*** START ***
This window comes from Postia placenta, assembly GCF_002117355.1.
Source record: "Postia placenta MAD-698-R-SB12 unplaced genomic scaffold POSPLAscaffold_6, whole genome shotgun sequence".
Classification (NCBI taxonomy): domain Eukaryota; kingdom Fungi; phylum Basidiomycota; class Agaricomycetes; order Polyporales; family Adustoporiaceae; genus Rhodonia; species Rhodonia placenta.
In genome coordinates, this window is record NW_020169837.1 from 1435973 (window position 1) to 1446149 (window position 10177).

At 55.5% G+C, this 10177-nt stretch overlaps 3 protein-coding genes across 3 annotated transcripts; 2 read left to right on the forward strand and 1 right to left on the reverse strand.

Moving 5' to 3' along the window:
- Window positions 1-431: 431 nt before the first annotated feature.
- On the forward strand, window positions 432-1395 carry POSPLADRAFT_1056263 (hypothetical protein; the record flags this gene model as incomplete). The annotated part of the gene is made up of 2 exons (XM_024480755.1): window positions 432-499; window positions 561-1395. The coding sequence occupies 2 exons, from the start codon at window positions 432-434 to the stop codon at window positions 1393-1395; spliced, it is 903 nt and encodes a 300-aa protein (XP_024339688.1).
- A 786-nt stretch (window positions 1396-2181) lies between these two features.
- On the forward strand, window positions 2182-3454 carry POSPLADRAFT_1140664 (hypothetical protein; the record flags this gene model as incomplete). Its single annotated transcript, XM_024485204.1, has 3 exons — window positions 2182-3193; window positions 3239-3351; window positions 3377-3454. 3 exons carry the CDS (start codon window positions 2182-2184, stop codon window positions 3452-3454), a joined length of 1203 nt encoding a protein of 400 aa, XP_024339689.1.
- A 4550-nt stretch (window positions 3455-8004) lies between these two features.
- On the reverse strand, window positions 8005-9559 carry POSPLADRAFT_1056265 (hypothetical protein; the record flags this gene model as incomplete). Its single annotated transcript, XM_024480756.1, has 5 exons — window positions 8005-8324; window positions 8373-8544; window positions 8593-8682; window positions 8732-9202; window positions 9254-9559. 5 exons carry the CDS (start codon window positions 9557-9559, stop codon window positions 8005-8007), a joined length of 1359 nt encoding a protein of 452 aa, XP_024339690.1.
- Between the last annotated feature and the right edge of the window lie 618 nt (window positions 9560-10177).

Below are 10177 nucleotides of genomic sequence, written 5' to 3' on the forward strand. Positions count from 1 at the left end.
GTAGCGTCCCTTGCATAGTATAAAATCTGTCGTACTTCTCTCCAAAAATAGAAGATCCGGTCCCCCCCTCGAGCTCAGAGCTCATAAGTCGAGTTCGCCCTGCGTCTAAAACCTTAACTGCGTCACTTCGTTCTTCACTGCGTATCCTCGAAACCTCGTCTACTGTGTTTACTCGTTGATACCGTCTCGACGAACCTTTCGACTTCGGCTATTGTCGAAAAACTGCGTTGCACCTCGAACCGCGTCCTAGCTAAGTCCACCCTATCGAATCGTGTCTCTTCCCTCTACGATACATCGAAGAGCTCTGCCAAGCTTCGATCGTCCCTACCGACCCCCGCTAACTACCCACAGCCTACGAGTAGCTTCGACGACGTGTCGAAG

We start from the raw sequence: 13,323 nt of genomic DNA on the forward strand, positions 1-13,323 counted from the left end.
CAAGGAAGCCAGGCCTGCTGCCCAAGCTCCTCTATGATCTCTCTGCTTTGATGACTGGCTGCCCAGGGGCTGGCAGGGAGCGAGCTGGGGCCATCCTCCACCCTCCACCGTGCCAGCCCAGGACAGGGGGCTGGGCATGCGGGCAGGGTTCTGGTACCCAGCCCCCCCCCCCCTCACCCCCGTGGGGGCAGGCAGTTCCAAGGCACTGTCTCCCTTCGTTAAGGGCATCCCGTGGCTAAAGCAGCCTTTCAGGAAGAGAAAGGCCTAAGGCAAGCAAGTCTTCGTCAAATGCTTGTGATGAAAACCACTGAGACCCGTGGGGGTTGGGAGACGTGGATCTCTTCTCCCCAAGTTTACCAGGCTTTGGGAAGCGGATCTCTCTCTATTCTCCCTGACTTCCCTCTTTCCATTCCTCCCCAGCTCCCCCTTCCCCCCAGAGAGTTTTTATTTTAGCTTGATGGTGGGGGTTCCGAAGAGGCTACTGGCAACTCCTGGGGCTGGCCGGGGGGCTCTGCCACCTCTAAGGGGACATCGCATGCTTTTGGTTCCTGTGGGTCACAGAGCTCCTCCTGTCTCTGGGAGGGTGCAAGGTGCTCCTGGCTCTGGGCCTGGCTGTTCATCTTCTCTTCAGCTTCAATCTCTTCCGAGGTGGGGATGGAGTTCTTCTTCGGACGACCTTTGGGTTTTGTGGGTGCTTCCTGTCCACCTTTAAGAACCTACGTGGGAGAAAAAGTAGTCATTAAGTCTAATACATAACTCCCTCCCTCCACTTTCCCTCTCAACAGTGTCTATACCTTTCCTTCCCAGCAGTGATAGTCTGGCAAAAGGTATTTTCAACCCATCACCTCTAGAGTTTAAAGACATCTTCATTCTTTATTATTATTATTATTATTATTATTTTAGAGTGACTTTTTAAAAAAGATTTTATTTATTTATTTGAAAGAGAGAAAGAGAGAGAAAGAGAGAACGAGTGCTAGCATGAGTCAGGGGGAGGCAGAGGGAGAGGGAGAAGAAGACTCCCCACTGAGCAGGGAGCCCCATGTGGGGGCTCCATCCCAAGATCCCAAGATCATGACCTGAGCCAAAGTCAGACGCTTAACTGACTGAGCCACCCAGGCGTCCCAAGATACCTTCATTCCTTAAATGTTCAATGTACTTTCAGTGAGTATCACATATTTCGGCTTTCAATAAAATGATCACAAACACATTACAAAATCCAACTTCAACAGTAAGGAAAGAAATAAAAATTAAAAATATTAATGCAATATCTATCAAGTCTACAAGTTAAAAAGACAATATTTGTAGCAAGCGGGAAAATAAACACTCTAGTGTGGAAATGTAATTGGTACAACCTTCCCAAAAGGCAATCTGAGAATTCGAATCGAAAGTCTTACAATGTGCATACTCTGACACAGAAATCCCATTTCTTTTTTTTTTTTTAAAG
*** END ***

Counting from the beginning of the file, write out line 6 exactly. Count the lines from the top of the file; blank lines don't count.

Moving 5' to 3' along the window: